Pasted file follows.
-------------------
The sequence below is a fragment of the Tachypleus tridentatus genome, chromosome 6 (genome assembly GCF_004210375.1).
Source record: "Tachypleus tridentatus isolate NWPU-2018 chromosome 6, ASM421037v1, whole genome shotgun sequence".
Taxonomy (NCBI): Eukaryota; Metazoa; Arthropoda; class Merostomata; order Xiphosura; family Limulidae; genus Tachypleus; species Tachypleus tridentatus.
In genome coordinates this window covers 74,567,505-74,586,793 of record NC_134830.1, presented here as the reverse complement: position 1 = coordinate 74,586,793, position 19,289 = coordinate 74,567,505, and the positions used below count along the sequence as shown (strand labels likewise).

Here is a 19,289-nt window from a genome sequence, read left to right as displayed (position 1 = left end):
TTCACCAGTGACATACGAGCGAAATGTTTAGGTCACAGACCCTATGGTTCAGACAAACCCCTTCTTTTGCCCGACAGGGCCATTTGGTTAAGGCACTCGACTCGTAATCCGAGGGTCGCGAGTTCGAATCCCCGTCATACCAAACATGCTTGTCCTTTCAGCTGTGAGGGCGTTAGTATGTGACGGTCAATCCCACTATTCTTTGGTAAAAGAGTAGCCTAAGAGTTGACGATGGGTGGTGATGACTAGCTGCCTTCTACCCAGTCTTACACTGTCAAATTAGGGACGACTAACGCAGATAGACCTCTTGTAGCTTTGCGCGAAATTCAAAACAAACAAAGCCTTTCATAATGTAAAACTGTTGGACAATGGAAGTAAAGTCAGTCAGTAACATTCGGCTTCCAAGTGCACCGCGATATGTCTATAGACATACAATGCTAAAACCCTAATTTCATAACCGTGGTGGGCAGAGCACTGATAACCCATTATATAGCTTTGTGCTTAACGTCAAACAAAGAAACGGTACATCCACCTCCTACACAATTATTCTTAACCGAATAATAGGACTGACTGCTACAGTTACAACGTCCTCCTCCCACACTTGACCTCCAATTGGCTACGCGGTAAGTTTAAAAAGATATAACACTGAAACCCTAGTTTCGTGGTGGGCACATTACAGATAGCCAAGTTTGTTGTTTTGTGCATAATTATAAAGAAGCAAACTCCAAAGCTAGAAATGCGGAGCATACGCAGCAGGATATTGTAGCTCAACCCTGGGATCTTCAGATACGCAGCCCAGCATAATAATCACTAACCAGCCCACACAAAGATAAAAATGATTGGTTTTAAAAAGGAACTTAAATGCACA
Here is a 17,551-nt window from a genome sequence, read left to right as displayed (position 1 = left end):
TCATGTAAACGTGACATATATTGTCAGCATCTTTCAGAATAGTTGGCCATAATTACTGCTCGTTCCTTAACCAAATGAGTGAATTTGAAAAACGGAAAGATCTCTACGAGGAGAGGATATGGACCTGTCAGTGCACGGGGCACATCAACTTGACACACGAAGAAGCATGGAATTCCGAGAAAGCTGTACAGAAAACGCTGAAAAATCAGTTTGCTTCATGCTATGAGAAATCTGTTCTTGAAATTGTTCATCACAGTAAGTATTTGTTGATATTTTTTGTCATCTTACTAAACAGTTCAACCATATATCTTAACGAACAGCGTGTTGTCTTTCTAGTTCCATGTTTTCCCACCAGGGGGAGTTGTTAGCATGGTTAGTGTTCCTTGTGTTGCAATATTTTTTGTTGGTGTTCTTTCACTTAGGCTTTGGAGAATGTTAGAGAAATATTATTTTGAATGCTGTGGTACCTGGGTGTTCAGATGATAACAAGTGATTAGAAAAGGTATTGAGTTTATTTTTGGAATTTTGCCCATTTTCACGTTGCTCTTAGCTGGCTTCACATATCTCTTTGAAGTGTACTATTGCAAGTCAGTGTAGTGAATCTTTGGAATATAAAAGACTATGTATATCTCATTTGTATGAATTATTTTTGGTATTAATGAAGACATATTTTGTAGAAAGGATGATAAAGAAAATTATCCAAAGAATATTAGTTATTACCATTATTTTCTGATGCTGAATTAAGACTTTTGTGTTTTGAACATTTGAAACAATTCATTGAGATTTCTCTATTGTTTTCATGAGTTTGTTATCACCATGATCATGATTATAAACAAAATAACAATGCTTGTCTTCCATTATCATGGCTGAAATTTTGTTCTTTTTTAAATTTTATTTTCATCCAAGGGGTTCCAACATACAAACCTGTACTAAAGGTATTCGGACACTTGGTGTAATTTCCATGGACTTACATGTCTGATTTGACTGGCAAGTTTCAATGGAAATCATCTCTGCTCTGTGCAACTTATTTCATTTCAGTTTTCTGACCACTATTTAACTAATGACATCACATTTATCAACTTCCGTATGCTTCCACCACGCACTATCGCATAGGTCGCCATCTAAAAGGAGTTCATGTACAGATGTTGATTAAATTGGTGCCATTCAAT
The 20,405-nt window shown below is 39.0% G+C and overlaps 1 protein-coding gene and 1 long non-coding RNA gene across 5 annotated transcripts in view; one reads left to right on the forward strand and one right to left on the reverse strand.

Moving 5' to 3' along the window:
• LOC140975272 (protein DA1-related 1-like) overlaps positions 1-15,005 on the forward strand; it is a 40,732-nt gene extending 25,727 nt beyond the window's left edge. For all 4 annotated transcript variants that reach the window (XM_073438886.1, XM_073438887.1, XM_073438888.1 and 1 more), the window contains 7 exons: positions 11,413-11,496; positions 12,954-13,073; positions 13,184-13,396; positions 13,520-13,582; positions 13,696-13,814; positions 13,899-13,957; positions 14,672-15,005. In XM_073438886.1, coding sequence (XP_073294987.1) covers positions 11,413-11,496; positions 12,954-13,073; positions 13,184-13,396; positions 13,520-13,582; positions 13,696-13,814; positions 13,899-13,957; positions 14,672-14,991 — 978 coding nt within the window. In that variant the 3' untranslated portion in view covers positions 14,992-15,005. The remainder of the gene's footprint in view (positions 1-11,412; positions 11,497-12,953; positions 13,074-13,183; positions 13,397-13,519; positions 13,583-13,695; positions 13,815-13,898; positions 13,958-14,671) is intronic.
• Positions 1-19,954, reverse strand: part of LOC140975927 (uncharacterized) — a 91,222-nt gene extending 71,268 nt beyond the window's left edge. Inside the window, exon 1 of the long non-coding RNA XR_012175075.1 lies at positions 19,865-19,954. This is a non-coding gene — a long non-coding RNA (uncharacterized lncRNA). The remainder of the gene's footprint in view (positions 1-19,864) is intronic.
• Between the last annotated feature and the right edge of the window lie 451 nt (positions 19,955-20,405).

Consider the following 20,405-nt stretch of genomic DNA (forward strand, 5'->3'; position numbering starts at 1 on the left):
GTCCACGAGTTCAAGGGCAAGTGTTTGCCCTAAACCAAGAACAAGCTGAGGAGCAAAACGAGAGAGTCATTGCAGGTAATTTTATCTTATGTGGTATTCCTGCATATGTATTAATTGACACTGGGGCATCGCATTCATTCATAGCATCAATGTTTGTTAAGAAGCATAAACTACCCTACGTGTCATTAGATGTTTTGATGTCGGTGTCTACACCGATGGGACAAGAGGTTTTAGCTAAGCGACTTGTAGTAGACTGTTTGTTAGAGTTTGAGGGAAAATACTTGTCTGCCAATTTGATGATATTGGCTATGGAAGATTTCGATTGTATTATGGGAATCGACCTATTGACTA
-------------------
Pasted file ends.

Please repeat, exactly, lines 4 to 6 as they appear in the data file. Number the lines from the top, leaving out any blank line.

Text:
In genome coordinates this window covers 74,567,505-74,586,793 of record NC_134830.1, presented here as the reverse complement: position 1 = coordinate 74,586,793, position 19,289 = coordinate 74,567,505, and the positions used below count along the sequence as shown (strand labels likewise).

Here is a 19,289-nt window from a genome sequence, read left to right as displayed (position 1 = left end):
TTCACCAGTGACATACGAGCGAAATGTTTAGGTCACAGACCCTATGGTTCAGACAAACCCCTTCTTTTGCCCGACAGGGCCATTTGGTTAAGGCACTCGACTCGTAATCCGAGGGTCGCGAGTTCGAATCCCCGTCATACCAAACATGCTTGTCCTTTCAGCTGTGAGGGCGTTAGTATGTGACGGTCAATCCCACTATTCTTTGGTAAAAGAGTAGCCTAAGAGTTGACGATGGGTGGTGATGACTAGCTGCCTTCTACCCAGTCTTACACTGTCAAATTAGGGACGACTAACGCAGATAGACCTCTTGTAGCTTTGCGCGAAATTCAAAACAAACAAAGCCTTTCATAATGTAAAACTGTTGGACAATGGAAGTAAAGTCAGTCAGTAACATTCGGCTTCCAAGTGCACCGCGATATGTCTATAGACATACAATGCTAAAACCCTAATTTCATAACCGTGGTGGGCAGAGCACTGATAACCCATTATATAGCTTTGTGCTTAACGTCAAACAAAGAAACGGTACATCCACCTCCTACACAATTATTCTTAACCGAATAATAGGACTGACTGCTACAGTTACAACGTCCTCCTCCCACACTTGACCTCCAATTGGCTACGCGGTAAGTTTAAAAAGATATAACACTGAAACCCTAGTTTCGTGGTGGGCACATTACAGATAGCCAAGTTTGTTGTTTTGTGCATAATTATAAAGAAGCAAACTCCAAAGCTAGAAATGCGGAGCATACGCAGCAGGATATTGTAGCTCAACCCTGGGATCTTCAGATACGCAGCCCAGCATAATAATCACTAACCAGCCCACACAAAGATAAAAATGATTGGTTTTAAAAAGGAACTTAAATGCACA